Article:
‘Cold Cash’ Trial Set to Begin
Justice may be blind, but it sure ain’t quick.
Forty-six months after federal agents found $90,000 of aluminum-wrapped cash in his freezer, and thirty-seven months after FBI agents raided his office on Capitol Hill, former Rep. William Jefferson (D-La.) begins trial today in Virginia on charges that he sought cash in exchange for promoting U.S. business deals in Africa.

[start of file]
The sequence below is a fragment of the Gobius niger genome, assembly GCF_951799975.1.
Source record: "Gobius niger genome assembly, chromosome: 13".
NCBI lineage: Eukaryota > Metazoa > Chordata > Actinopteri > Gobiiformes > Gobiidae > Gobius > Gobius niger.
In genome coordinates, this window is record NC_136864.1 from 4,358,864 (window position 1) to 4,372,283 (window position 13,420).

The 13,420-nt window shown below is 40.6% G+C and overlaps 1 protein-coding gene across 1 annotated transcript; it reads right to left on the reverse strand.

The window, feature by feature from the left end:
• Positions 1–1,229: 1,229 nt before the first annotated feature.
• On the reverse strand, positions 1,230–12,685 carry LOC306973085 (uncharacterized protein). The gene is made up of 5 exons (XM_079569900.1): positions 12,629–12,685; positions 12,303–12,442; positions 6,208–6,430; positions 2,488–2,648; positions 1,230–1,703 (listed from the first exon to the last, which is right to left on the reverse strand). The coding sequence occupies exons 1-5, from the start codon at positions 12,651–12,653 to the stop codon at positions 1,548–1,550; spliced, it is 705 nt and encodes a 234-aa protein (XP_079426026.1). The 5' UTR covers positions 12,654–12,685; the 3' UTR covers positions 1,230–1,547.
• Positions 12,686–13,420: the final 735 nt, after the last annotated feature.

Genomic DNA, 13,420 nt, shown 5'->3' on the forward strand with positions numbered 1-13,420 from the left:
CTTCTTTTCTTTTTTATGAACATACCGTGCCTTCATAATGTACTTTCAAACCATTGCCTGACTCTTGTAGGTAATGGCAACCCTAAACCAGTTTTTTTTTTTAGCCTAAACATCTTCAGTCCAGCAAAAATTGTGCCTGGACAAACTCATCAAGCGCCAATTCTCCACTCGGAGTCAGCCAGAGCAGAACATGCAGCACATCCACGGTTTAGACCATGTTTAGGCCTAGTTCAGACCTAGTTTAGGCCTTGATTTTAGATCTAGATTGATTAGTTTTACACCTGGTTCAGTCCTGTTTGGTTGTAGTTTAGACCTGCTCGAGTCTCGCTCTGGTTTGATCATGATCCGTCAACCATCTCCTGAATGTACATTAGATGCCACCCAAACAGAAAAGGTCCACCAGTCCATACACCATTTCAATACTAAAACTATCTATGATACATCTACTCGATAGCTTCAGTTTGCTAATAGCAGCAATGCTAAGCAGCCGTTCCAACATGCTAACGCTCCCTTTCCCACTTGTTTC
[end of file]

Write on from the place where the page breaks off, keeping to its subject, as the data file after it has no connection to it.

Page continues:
There’s plenty of intrigue here, as even the most casual observers of this saga have been curious how Jefferson intends to explain the choice of safety-deposit box that earned him the nickname “Cold Cash.” Meanwhile, The Hill yesterday briefly summarized the line of defense his lawyers plan to peddle:
The attorneys argue that the $100,000 Jefferson allegedly received in exchange for promoting donors’ business interests in the U.S. and Africa, including $90,000 found in his freezer, was not illegal because his dealings were related to private business and were not “official” in nature.
Good luck with that.